How much water does it take to extinguish the sun

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Let’s say you have a tough day at work. And you, returning home in the evening, sighed, weighed all the options and decided to destroy humanity. Don’t be shy, everyone has these thoughts.

However, the issue needs to be approached creatively. A nuclear war, a zombie invasion or a new bubonic plague pandemic is, of course, great, but eerily banal. It is better to act for certain, globally – for example, to put out the Sun. Ordinary water.

Prominence on the Sun. Image: NASA / SDO / AIA / Goddard Space Flight Center

Of course, you know that a fire can be filled with water. The liquid on contact with fire evaporates, while cooling the fuel. When the temperature of the latter falls below the ignition temperature, the fire goes out. Add to this the fact that water vapor displaces oxygen from the fire and the combustion reaction stops without an oxidizing agent.

But the Sun, like all other stars, does not burn in the usual sense of the word. The luminary consists of gas, heated by the processes of nuclear fusion taking place in its depths. Hydrogen in the Sun, due to the enormous pressure of the outer layers, turns into helium, while a huge amount of energy is released, the gas heats up, and the star shines.

But we will still try to pour water on the Sun as an experiment – at the same time we will find out whether it will hiss or not.

There is a lot of water in space – you just need to know where to look. There are planets that consist mainly of it. These super-Earths are larger than our long-suffering Earth, but smaller than Uranus. Although, given the composition of such celestial bodies, it would be more logical to call them superwaters, NASA scientists have their own atmosphere.

Gliese 1214 b next to its star as seen by the artist. Image: ESO / L. Calçada

Take Gliese 1214 b. It is about 2.7 times larger than our planet and almost seven times heavier. Against the background of the Sun, of course, a trifle: it weighs 332,940 times more than the Earth. But nothing prevents us from grabbing tens of thousands of these water worlds and start throwing them at a star to see how it reacts.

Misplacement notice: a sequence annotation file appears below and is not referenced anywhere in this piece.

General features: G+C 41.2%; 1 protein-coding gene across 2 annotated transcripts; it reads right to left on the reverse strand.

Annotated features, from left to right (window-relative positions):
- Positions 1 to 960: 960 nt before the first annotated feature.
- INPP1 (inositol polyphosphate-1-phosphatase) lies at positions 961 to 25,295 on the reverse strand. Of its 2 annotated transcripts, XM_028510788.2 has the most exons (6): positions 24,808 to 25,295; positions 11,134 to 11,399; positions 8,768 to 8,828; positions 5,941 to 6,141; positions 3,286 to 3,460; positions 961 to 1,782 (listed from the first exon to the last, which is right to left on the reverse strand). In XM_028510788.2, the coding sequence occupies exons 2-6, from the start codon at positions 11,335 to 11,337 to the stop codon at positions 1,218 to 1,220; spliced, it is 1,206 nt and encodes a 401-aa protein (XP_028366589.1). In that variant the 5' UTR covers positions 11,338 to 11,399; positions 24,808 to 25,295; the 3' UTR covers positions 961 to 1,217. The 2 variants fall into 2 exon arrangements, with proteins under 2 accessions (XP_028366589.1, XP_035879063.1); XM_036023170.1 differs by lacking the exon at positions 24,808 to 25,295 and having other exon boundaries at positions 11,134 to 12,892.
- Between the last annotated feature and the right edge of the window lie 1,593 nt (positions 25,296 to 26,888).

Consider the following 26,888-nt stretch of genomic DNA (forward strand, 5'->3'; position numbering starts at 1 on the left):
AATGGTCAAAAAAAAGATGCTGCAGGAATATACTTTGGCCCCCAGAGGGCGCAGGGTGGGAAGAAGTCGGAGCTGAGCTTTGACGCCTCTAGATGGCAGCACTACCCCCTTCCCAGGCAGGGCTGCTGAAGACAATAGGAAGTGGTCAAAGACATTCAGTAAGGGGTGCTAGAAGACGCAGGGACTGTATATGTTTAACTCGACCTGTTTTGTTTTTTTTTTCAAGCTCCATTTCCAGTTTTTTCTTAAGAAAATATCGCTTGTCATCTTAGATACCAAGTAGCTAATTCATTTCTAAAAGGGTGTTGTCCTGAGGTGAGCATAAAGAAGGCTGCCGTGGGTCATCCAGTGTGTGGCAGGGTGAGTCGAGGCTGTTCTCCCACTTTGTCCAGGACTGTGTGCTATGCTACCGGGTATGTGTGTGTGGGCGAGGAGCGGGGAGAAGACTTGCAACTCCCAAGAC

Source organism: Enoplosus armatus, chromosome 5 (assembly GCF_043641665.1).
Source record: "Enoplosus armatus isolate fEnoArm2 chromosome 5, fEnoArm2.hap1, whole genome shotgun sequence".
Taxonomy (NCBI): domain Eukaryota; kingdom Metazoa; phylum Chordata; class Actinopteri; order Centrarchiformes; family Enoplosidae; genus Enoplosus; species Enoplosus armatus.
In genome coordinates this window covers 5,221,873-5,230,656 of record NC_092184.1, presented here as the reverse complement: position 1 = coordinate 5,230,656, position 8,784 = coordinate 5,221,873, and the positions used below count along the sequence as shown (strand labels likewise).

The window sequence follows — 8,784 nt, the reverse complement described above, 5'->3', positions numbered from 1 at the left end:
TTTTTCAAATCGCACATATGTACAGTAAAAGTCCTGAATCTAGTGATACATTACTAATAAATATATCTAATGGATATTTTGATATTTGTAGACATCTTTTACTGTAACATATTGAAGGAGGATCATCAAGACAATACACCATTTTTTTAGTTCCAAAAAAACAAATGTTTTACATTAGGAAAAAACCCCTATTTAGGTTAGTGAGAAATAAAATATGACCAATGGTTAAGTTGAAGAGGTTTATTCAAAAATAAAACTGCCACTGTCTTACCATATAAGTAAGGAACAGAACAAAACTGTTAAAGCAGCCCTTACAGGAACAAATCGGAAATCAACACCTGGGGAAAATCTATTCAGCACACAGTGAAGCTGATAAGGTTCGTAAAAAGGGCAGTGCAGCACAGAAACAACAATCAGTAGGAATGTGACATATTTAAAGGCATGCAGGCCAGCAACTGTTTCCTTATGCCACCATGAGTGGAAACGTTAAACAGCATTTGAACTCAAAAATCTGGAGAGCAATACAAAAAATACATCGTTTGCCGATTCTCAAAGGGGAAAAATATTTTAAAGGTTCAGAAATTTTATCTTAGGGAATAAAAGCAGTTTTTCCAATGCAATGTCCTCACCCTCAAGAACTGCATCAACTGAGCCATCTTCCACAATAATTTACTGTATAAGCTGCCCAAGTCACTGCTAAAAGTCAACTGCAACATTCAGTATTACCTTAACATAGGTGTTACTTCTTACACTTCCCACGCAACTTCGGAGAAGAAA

Physicist Randall Munro, author of What If?.. Scientific Answers to Absurd Hypothetical Questions, told how our experiment should end. When we flood the Sun with streams of H2O, it will not even think to go out – on the contrary, the star will begin to burn brighter.

The fact is that water contains hydrogen, and it serves as fuel for the Sun. As you add liquid to the luminary, it will become larger and hotter.

With the same success, you can put out a fire with gasoline.

By the way, about whether it will hiss or not: there is no substance in a vacuum that could conduct sounds, so the answer is no. But if you were able to pick up radio waves with your ears, you would hear how the Sun sounds. Scientists at NASA and Stanford University have translated the data collected by the SOHO radio telescope into an audio format acceptable to humans. Here’s what happened.

Not scary? We forgot to mention that to get the full picture, you need to play the record 24 hours a day, 7 days a week at a volume of 100 decibels – it’s like at a rock concert. Approximately the same, only louder, the flooded Sun would puff, if we could hear it. It’s good we can’t.

So, as the Sun is flooded with water, it will gradually increase, and the processes occurring in it will change. So, when you add so much liquid to a star that it becomes 1.7 times heavier, the hydrogen-helium fusion in the star will change to the CNO cycle (carbon-nitrogen-oxygen).

How much water is needed for this? 3.4 × 10³º liters, something like that. Western Texas University physicist Christopher Baird explains that if you double the mass of the sun, it will release 16 times more energy and shine 16 times brighter. The glow of the star will change from yellow to bluish.

Life on Earth will be blown away by the solar wind along with the atmosphere, and the surface will be sterilized by x-rays and ultraviolet radiation.

At the same time, the lifetime of the Sun will be significantly reduced: several million years instead of the expected 5.4 billion. Because the brighter the star, the faster it consumes nuclear fuel.

This is already something, but, as you understand, the wait is still too long. Therefore, we continue to pour water on the Sun.

An interesting fact is that spots on the Sun contain fresh water in the form of steam, and there is much more of it than on Earth. NSO/NSF/AURA

When we fill in so much liquid that the luminary begins to weigh about 3.3 times more, something interesting will begin. Due to too much pressure from the outer layers, the Sun will collapse into a singularity, that is, it will become a black hole with a radius of about 19.5 kilometers. Approximately such a black hole, the smallest known to science now, is located in the constellation Auriga.

Here you can stop pouring liquid. We do not need to increase the black hole, because, absorbing matter, it generously gives us X-rays in response, and this is superfluous.

Also, at this stage, your municipal department may become suspicious that something is wrong and cut off the water supply.

So, after the Sun turns into a dwarf black hole, the Earth will begin to cool. Physicist Marco Kirko of Cornell University has calculated that it will take about two months for the last heat from the planet’s surface to escape into space.

Now you can breathe easy: the goal has been achieved. It took only 6.6 × 10³º liters of water.

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